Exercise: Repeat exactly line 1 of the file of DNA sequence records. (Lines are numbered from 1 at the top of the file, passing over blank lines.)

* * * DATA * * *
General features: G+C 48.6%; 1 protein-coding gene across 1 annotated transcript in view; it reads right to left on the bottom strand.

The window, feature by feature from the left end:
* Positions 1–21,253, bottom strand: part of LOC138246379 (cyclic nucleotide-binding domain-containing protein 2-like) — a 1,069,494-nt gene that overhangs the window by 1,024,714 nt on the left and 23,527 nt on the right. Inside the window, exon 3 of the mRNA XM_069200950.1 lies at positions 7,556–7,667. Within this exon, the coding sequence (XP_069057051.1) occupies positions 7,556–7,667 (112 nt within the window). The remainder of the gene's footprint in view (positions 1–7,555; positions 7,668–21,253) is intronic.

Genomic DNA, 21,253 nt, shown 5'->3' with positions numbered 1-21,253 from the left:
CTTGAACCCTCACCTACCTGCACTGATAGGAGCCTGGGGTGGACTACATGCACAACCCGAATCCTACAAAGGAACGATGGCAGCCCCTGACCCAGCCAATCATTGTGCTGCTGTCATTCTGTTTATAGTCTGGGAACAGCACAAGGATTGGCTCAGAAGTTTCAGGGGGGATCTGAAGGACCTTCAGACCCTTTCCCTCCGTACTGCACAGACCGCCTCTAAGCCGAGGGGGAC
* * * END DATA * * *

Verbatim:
General features: G+C 48.6%; 1 protein-coding gene across 1 annotated transcript in view; it reads right to left on the bottom strand.